Full text: The electrical equipment market of the Netherland East Indies

The predominance of American automobiles in the Netherland 
East Indies has resulted in a fairly good demand for American 
storage batteries. In 1928 this territory ranked as the sixteenth 
most important consuming country for storage batteries exported 
from the United States. 
The majority of storage batteries are sold through manufacturers’ 
agents specializing in the marketing of automobile accessories, 
although several well-known American makes are distributed through 
import houses. ‘During the last few years, however, there has been 
a tendency on the part of the Chinese motor-car-accessory dealers, 
who practically control the retailing of automobile accessories, to 
secure direct connections with American storage-battery manufac- 
turers, which has led to considerable competition in this line. Amer- 
ican firms interested in exporting storage batteries to the Netherland 
East Indies have little chance of doing so unless their prices are 
competitive or below those of the manufacturers who are now selling 
in this market. 
European firms also obtain a share of the storage-battery trade. 
One of them, the manufacturer of the Varta battery, finds it profitable 
enough to maintain branch houses in the most important cities. 
The principal demand is for 6-volt, 11-plate batteries for use in 
light, low-priced American cars. 
Numerous American manufacturers have made vain efforts to ex- 
port household electric appliances, such as vacuum cleaners, electric 
grills and toasters, electric washing machines, and electric refriger- 
ators to the Netherland East Indies. In 1928 the total exports of 
domestic electric appliances from the United States amounted to 
approximately $25,000. Continental and English manufacturers are 
obtaining less business in these lines than American manufacturers, 
which indicates the limited demand for them in the Netherland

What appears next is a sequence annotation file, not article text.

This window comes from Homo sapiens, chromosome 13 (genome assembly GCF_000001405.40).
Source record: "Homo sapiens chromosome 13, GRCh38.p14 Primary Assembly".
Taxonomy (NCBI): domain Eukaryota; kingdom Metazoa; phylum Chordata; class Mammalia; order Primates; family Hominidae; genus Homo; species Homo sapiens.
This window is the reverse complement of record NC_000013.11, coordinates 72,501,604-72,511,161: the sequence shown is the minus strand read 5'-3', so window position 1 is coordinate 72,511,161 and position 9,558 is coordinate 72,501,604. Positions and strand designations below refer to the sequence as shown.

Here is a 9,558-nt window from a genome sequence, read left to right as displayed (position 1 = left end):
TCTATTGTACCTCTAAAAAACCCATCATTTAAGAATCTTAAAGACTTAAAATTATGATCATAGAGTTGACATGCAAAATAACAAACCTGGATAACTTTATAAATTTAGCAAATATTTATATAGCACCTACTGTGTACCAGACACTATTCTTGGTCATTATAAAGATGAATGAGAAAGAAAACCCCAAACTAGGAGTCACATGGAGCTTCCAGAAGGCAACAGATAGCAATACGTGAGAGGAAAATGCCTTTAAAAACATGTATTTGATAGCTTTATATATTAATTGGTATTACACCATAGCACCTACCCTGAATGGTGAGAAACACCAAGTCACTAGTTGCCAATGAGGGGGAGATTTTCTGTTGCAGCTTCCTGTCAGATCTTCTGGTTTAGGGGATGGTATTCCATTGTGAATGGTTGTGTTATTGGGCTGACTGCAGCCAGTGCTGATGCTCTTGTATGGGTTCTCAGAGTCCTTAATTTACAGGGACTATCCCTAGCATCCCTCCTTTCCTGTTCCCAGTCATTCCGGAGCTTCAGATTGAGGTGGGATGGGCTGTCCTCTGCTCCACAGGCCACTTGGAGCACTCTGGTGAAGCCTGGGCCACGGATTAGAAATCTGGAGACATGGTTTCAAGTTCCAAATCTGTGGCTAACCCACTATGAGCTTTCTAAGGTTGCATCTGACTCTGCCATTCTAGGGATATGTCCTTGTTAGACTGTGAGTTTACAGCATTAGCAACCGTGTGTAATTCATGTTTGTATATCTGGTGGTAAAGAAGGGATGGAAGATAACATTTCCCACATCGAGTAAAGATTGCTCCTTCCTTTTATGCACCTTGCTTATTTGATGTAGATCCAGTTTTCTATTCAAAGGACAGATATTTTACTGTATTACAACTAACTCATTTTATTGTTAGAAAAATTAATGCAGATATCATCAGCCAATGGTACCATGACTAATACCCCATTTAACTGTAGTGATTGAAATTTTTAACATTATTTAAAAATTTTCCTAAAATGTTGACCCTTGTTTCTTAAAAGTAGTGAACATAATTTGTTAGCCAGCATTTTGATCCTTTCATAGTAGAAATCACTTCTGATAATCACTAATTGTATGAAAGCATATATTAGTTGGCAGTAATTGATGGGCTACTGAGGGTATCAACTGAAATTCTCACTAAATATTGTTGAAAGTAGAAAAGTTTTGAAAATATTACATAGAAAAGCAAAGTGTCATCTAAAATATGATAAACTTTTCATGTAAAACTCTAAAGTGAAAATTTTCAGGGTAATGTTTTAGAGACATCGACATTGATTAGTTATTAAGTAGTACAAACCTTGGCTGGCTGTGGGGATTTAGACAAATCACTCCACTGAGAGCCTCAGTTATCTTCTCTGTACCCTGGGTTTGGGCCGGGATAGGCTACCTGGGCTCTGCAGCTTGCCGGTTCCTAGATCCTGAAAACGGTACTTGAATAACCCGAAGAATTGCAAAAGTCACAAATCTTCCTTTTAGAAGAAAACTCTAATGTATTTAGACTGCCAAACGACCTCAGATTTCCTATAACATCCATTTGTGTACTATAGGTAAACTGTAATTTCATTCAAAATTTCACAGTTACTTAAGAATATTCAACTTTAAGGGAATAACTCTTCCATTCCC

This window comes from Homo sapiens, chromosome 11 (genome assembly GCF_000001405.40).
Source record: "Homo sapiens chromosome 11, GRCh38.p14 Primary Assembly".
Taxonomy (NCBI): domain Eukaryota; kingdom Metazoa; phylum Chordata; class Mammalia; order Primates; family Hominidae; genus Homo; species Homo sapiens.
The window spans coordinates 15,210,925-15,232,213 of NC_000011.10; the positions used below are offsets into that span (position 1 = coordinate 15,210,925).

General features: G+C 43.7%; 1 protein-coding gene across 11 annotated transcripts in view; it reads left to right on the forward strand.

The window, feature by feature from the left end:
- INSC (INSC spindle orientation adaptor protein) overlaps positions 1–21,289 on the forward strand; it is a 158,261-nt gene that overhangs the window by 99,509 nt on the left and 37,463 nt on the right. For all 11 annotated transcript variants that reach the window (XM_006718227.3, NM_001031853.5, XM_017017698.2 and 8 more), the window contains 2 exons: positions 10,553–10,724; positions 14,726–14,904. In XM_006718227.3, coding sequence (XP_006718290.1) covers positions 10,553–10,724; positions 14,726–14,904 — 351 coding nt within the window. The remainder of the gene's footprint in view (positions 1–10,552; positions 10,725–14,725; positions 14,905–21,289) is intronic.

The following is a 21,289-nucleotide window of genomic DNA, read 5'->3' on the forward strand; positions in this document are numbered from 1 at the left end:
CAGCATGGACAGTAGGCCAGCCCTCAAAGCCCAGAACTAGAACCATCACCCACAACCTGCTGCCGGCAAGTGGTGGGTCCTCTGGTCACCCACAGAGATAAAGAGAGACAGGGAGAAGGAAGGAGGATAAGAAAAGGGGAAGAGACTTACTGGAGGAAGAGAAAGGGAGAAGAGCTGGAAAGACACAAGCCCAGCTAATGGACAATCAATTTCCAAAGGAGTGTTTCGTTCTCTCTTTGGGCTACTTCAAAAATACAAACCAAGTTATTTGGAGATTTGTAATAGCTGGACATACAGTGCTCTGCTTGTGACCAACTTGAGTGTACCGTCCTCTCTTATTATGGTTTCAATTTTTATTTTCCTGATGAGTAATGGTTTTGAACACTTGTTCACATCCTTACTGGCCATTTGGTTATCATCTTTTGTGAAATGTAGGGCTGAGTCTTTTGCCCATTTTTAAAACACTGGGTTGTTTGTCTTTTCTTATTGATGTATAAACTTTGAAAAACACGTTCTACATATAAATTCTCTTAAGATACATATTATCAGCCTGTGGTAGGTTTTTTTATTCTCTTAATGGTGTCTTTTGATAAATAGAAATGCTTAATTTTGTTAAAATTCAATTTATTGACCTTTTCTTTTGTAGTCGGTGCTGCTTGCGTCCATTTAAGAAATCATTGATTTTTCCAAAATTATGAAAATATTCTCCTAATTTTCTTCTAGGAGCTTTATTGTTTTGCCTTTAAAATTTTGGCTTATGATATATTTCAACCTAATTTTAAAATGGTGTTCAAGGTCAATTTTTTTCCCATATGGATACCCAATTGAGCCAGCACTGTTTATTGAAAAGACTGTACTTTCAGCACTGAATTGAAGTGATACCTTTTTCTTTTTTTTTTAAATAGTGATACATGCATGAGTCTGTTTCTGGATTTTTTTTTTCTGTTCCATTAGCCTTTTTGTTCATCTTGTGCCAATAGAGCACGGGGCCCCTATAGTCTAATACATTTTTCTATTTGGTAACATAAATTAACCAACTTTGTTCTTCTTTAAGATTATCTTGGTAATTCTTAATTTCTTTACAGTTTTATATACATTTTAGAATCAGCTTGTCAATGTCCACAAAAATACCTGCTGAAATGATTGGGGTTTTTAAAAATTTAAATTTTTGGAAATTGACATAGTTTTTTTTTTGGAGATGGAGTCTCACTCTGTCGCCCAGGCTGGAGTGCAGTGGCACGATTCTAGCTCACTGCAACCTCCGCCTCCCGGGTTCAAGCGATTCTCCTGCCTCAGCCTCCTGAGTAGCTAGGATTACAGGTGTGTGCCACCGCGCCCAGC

East Indies. 
There are several reasons why the sales of domestic household 
appliances have been small, the principal one being the abundant 
supply of cheap and fairly efficient household labor. In addition to 
this, the electric household appliance, no matter how simple, re- 
quires some one to operate it; and there are few European women in 
the Netherland East Indies who would consider cleaning their 
homes with a vacuum cleaner or ironing the family wash. They are 
not solicitous over the amount of labor required of their servants 
and are not inclined to spend money to make their work easier. 
Until recently, the rates charged by the public-utility companies 
did not favor the use of household appliances, but during the last 
year the power companies, realizing the possibilities of an increase 
in business, have been offering more favorable monthly rates to the 
owners of electric household appliances. It is believed that the sales 
of household appliances in the Netherland East Indies could be 
increased by sales and educational campaigns on the part of the 
local agents or distributors. 
Fans. —Despite the fact that the climate of the Netherland East 
Indies is tropical throughout the vear, few electric fans are used.

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